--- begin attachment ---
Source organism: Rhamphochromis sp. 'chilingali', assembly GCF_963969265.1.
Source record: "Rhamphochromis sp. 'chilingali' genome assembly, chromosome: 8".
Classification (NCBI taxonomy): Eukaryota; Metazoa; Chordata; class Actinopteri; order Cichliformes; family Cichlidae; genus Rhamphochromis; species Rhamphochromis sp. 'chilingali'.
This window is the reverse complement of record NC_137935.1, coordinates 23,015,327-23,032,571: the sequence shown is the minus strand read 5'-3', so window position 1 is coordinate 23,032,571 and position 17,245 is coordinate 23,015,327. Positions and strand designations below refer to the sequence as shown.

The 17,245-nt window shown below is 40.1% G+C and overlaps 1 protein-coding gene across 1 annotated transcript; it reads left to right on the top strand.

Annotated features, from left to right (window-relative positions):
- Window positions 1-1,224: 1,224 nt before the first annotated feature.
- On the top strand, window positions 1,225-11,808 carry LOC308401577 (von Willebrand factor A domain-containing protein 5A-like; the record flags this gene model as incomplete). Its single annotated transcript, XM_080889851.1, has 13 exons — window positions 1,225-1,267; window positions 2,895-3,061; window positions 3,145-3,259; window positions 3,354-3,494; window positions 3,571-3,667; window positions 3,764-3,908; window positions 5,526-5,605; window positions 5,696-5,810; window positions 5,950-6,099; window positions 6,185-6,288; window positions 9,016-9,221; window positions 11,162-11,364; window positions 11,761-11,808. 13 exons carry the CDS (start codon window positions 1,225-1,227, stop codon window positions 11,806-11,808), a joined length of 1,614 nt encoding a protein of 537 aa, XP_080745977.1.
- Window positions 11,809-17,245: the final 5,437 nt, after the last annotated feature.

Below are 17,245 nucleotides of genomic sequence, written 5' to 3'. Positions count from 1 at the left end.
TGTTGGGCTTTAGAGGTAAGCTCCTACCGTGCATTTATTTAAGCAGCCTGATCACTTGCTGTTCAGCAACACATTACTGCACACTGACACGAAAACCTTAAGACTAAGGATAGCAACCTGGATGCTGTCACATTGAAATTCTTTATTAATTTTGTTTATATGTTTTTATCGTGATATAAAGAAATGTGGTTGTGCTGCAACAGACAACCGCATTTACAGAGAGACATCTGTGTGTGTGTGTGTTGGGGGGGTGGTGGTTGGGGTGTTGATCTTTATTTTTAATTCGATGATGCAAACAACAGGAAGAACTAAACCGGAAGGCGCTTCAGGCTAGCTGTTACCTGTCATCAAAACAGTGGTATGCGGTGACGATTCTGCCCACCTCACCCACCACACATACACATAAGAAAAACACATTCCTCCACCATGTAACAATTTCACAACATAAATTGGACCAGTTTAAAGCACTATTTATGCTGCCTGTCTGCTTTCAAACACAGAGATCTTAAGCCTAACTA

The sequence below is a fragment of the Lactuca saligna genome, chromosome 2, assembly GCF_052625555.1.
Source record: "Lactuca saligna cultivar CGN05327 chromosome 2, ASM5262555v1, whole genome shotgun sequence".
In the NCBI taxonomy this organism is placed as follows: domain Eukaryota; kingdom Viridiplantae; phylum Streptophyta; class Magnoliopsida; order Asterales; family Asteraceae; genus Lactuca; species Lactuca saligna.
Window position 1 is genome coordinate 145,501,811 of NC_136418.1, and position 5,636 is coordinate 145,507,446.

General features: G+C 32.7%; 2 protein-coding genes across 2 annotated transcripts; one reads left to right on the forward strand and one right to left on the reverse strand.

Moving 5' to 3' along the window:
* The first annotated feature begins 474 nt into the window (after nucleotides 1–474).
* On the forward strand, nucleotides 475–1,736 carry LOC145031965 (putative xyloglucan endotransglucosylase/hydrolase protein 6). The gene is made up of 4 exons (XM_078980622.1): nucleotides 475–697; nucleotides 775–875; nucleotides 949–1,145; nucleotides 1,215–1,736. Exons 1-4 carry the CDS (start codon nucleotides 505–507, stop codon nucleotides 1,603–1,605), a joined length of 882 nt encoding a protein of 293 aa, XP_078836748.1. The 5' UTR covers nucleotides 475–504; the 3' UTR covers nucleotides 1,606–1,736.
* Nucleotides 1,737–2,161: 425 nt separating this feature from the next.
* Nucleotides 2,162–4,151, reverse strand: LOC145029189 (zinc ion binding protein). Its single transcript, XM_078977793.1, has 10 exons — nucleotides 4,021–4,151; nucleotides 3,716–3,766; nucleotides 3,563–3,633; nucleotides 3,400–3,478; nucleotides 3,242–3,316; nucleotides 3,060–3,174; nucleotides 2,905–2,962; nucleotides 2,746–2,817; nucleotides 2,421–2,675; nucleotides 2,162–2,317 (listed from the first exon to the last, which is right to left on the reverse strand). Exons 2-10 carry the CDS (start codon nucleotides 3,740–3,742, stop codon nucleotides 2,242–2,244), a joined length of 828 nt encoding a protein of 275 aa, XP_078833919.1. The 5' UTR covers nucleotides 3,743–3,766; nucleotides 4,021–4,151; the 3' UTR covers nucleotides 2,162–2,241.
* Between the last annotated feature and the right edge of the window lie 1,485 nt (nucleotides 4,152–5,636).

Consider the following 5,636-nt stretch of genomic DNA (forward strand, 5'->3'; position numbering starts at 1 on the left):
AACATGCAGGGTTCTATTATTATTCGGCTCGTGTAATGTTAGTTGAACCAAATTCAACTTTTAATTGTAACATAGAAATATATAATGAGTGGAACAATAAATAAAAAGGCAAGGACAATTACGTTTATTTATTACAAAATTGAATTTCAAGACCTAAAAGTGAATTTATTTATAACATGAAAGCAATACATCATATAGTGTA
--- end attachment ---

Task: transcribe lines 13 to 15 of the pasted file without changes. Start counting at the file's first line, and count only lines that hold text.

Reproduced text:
Source record: "Lactuca saligna cultivar CGN05327 chromosome 2, ASM5262555v1, whole genome shotgun sequence".
In the NCBI taxonomy this organism is placed as follows: domain Eukaryota; kingdom Viridiplantae; phylum Streptophyta; class Magnoliopsida; order Asterales; family Asteraceae; genus Lactuca; species Lactuca saligna.
Window position 1 is genome coordinate 145,501,811 of NC_136418.1, and position 5,636 is coordinate 145,507,446.